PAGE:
Ex-DraftKings Exec in ‘Company Secrets’ Row Wants $310K Legal Fees

Posted on: February 21, 2024, 07:06h. 

Last updated on: February 21, 2024, 10:48h.

A former DraftKings executive whom the company accused of corporate espionage after he jumped ship to Fanatics wants his ex-employer to stump up some of his legal fees.

Michael Hermalyn, DraftKings, Fanatics, corporate espionage
Michael Hermalyn, formerly of DraftKings and now of Fanatics, denies stealing important DraftKings documents to share with his new employer. (Image: DraftKings)

In early February, DraftKings sued its former head of VIP, Michael Hermalyn, claiming he plotted for over a year to move to competitor Fanatics. DraftKings also claims Hermalyn “stole” confidential information related to DraftKings’ Super Bowl business plan in the lead-up to the biggest betting event in the U.S.

Hermalyn strongly denies these accusations, describing them as “false and fabricated.” He preempted DraftKings’ litigation by suing the sports betting giant in a California state court, seeking to have the noncompete agreement he signed invalidated. California’s Business & Professions Code prohibits an employer from enforcing a noncompete agreement, regardless of whether the contract was signed outside of California.

DraftKings claims Hermalyn “fraudulently attempted to establish California residency,” so he could achieve this. The company applied to have the case removed so it could file its own federal lawsuit in its native Massachusetts.

Hermalyn counters that he legitimately established residency in California after he was offered the Fanatics job because that’s where his new employer is based.

‘Improper and Harassing’

Now, in a filing to the U.S. District Court for the Central District of California, lawyers for Hermalyn and Fanatics claim that DraftKings’ attempts to switch courts were “improper … unreasonable” and “lacking any foundation in law or fact.”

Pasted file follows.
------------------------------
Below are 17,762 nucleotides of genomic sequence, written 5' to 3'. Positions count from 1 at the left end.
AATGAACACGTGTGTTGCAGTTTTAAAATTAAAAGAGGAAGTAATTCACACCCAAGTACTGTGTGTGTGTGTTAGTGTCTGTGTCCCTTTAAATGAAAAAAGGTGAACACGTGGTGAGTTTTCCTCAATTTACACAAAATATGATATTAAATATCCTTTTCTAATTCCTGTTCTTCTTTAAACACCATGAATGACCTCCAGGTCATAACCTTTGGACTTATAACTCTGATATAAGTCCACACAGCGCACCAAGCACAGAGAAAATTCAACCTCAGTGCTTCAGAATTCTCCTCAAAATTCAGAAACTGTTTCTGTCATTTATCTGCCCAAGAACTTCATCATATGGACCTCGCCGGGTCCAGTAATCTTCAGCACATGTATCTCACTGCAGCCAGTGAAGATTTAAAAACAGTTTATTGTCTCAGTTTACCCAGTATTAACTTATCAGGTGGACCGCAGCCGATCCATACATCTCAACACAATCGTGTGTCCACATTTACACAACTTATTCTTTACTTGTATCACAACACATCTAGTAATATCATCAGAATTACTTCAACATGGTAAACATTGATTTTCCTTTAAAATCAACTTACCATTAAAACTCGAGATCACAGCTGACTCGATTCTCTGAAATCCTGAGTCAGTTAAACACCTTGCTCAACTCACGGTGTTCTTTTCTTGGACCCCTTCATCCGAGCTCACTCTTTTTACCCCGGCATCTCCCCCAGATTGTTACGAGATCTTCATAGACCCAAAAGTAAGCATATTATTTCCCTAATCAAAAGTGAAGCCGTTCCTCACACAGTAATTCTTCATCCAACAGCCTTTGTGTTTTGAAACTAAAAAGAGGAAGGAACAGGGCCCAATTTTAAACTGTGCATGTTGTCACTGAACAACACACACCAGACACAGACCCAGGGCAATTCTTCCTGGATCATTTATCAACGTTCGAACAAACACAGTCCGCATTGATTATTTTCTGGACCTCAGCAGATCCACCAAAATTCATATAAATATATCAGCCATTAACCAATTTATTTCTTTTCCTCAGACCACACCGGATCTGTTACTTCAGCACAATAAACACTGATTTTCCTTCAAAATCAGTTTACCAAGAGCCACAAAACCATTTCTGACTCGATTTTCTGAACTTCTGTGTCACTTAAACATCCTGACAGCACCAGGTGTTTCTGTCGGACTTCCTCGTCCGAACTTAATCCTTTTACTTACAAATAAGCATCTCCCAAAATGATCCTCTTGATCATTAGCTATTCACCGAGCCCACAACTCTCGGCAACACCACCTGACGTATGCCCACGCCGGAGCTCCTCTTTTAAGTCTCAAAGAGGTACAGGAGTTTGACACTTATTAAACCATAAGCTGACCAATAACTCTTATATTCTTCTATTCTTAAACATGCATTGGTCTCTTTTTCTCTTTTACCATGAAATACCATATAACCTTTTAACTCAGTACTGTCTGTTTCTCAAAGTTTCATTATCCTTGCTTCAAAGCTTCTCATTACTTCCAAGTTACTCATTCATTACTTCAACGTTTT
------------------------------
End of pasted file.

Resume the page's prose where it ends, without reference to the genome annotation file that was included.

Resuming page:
The plaintiffs say they have spent $310K in legal fees fighting the removals, which they describe as “frivolous” and “harassing,” and want the court to grant them legal fees.

DraftKings’ removals have achieved exactly what they were designed to do — hamstring Mr. Hermalyn while DraftKings raced to file its own lawsuit, and obtain its own temporary injunction, in another forum,” the filing states.

“DraftKings’ litigation tactics required plaintiff’s counsel to spend virtually an entire week attempting to get their case remanded twice on an emergency basis to the rightful state forum, where each time Mr. Hermalyn was about to seek ex parte relief,” it adds.

TRO Granted

DraftKings was granted a temporary restraining order (TRO) against Hermalyn in Massachusetts. This prevented him from contacting DraftKing’s customers and sharing the company’s confidential information with Fanatics. But it didn’t prevent him from starting his new job.

In a declaration to the court earlier this month, Hermalyn said that he didn’t have an offer to join Fanatics until Jan. 27, 2024, and denies secretly discussing employment with Fanatics CEO Michael Rubin from February 2023, as DraftKings claims.

He described the allegation that he falsely claimed to be mourning the death of a friend so he could take time off to fly to L.A. for contract negotiations as “horrid.”